Picture an expansive desert landscape, seen from above, under a bright blue sky. Men move across the hot yellow sand, possibly on horseback, and definitely armed, appearing specs amidst the vast panorama. What do you hear accompanying such a scene? Chances are, it’s something like the traditionally epic yet strikingly modernist scores that composer Ennio Morricone contributed to various spaghetti Westerns, particularly those directed by his schoolmate Sergio Leone. That’s a marker of just how rich and inescapable a legacy is left behind by Morricone, who died on the 6th of July at the Campus Bio-Medical University in his home city of Rome, at the age of 91.
Music and the creative arts were a part of Morricone’s life from a young age; his father, Mario Morricone, was a professional trumpet player, while his mother Libera Ridolfi ran a small textile business. Morricone Sr taught his son how to read music and play multiple instruments, the boy ultimately composing his first piece at age six. Morricone entered the conservatory at the National Academy of Saint Cecilia at twelve years of age, the beginning of years of study under the guidance of iconic composer Goffredo Patrassi. He would earn his Diploma in Composition in 1954.
During his student years, Morricone worked as an arranger, and composed several pieces for radio dramas – however, it was after graduating that he entered the area he would become most associated with; film scoring. Throughout the 1950s he worked as a ghost writer for more established composers, finally receiving his first official composing credit for 1961’s. The Fascist. He worked prolifically in the Italian film industry throughout the early 1960s. It was his work on Leone’s A Fistful Of Dollars in 1964 that would make him an icon, and begin his long-standing creative relationship with Leone (bizarrely, when A Fistful Of Dollars was released in America in 1967, the Italian creatives were credited by Americanised pseudonyms – Morricone became “Dan Savio”). The film was a hit in its native Italy despite poor reviews, and eventually found a devoted following among cinephiles abroad, kickstarting a career that saw Morricone work with some of the most revered names in 20th century cinema – from Pier Paolo Pasolini to Brian De Palma, Giuseppe Tornatore to Pedro Almovodar – and influence practically every subsequent major film composer of the last half-century. To see Morricone’s name in the opening titles of a film was to know that, whatever else the film about to unfold might be like, it would assuredly sound distinctive and dramatic. It should be noted that Morricone’s musical output was not restricted to the world of cinema; his work outside of film scores – which dates back to the late 1940s – includes some thirty symphonies, fifteen piano concertos, an opera, and a mass. Morricone was also an important figure in the history of avant-garde music; he was a founding member of Gruppo di Improvvisazione Nuova Consonanza, an improvisational group widely considered the first experimental music collective. Today, however, I wish to focus on his film work, and what made it so special and enduring.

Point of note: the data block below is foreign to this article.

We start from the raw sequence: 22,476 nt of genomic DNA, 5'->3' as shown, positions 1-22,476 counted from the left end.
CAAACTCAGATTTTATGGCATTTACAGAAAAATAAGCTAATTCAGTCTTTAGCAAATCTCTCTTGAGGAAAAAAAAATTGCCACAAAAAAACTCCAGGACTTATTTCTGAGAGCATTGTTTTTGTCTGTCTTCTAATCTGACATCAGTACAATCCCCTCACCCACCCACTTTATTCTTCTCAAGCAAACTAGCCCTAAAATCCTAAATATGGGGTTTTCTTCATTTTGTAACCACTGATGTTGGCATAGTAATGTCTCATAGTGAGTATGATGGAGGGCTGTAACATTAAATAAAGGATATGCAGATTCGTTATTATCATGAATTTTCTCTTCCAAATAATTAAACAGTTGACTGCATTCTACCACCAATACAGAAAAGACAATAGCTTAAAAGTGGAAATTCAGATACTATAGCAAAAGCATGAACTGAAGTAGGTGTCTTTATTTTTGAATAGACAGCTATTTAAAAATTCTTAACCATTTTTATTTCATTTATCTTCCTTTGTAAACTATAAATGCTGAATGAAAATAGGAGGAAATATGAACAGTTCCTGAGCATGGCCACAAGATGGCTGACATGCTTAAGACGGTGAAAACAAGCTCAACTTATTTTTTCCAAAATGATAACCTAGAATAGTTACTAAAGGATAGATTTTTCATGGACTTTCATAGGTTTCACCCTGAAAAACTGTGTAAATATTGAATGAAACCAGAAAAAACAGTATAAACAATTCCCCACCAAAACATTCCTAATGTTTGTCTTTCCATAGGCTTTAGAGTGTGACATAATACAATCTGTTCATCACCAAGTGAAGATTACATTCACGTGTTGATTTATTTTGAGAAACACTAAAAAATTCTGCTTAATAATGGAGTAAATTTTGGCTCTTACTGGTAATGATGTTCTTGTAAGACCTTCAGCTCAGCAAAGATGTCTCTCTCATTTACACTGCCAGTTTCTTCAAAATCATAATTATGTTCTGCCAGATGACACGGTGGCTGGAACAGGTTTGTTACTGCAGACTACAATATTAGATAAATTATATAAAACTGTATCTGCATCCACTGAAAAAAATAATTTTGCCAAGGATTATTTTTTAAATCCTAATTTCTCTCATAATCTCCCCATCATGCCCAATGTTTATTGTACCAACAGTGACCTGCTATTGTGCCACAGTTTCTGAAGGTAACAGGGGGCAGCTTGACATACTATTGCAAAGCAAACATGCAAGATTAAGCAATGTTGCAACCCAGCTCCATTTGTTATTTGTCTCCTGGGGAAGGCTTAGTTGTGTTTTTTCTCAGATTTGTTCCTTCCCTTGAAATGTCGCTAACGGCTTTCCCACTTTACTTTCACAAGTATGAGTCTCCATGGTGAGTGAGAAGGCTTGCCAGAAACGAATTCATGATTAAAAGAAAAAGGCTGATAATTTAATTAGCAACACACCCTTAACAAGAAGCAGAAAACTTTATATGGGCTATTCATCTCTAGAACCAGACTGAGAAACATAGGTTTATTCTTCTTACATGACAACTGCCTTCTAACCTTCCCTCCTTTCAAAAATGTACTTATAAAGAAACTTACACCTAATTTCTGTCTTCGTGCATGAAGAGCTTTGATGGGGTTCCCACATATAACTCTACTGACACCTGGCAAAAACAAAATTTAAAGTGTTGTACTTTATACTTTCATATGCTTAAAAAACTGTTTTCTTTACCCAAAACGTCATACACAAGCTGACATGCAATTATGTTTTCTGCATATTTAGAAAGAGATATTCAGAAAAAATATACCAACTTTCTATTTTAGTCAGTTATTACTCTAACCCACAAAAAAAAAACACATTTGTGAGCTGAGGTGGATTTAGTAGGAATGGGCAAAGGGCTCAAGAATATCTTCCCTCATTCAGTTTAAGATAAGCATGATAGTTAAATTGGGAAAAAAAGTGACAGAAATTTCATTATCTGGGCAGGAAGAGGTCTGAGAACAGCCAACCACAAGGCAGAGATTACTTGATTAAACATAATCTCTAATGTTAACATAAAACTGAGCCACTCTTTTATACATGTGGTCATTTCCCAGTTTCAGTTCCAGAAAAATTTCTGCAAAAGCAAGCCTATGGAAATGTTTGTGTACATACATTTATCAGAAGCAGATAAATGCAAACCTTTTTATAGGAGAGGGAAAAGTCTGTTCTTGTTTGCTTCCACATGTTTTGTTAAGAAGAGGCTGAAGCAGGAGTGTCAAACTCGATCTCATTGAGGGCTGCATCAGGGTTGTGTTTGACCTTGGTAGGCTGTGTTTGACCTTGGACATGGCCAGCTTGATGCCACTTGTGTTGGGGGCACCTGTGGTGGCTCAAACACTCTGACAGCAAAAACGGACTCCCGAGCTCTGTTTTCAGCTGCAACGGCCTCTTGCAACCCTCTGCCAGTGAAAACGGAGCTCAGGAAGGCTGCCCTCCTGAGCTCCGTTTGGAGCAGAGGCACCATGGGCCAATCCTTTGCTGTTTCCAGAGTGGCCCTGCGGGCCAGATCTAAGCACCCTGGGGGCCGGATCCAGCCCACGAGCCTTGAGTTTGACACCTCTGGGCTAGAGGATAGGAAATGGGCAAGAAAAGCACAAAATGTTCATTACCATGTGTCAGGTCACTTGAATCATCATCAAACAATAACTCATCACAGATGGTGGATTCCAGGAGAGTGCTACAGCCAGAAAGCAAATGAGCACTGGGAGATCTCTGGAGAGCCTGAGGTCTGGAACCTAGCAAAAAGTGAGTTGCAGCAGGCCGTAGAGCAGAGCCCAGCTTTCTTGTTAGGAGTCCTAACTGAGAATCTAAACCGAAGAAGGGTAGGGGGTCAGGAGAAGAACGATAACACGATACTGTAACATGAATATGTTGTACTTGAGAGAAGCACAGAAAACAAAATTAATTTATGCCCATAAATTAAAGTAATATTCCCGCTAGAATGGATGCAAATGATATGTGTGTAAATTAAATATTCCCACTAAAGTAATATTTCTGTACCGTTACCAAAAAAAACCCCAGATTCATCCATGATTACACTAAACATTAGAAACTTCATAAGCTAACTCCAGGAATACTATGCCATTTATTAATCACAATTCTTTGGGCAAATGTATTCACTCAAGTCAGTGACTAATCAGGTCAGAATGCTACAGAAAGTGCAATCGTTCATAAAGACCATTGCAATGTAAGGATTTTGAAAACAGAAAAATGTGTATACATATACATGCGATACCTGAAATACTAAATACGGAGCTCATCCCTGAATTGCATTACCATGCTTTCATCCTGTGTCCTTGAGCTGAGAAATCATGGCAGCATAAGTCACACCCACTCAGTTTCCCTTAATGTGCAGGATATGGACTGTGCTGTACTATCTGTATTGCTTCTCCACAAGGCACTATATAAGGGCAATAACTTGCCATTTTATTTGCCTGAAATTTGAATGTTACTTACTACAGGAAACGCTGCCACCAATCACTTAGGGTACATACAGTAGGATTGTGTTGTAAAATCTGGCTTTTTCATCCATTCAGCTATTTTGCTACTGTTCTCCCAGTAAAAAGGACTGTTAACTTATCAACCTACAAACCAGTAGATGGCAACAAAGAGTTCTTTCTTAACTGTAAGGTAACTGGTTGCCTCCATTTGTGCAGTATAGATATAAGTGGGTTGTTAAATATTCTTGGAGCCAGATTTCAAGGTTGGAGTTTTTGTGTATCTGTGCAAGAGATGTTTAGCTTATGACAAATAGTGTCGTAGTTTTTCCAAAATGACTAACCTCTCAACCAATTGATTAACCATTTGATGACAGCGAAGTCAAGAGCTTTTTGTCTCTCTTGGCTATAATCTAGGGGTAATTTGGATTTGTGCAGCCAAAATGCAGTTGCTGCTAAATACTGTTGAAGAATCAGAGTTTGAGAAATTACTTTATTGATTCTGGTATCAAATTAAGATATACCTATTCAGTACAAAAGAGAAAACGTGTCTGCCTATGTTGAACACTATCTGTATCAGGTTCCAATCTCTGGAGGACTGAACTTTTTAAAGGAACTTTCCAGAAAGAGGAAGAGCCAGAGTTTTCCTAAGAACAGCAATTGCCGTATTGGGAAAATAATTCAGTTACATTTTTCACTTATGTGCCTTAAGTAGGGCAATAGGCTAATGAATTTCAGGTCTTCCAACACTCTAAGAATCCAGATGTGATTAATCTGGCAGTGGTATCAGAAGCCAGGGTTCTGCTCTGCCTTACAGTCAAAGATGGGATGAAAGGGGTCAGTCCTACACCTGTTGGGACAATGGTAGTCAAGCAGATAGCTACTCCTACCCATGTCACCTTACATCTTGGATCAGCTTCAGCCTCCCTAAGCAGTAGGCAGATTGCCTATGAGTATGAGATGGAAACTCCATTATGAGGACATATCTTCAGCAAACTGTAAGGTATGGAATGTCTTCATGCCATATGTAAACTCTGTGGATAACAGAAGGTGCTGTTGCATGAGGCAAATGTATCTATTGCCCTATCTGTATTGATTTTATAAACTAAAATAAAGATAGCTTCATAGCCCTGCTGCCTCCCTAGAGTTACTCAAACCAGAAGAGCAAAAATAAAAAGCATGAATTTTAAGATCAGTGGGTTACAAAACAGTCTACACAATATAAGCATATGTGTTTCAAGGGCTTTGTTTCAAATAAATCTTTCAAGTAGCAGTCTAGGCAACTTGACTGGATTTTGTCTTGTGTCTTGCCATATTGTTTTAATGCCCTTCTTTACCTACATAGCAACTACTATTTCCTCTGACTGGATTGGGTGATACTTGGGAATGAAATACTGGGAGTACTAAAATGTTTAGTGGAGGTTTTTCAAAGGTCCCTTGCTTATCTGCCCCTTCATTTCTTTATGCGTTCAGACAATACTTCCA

In the many tributes to Morricone that have poured in over the last two weeks, the notion has been repeated that, for generations of viewers, Morricone’s scores simply are what cinema sounds like. I agree with that – there’s a reason that so many directors employed his music to accompany dramatic close-ups and screen-filling tableaus, a certain expanse to his work that suits the cinema. But I would go further. For me, Morricone’s scores are what popular art sounds like; unafraid to reach for the sublime, yet rooted in strong and simple emotions. Discussing his early years in the film industry with fellow composer Fred Karlin, Morricone said: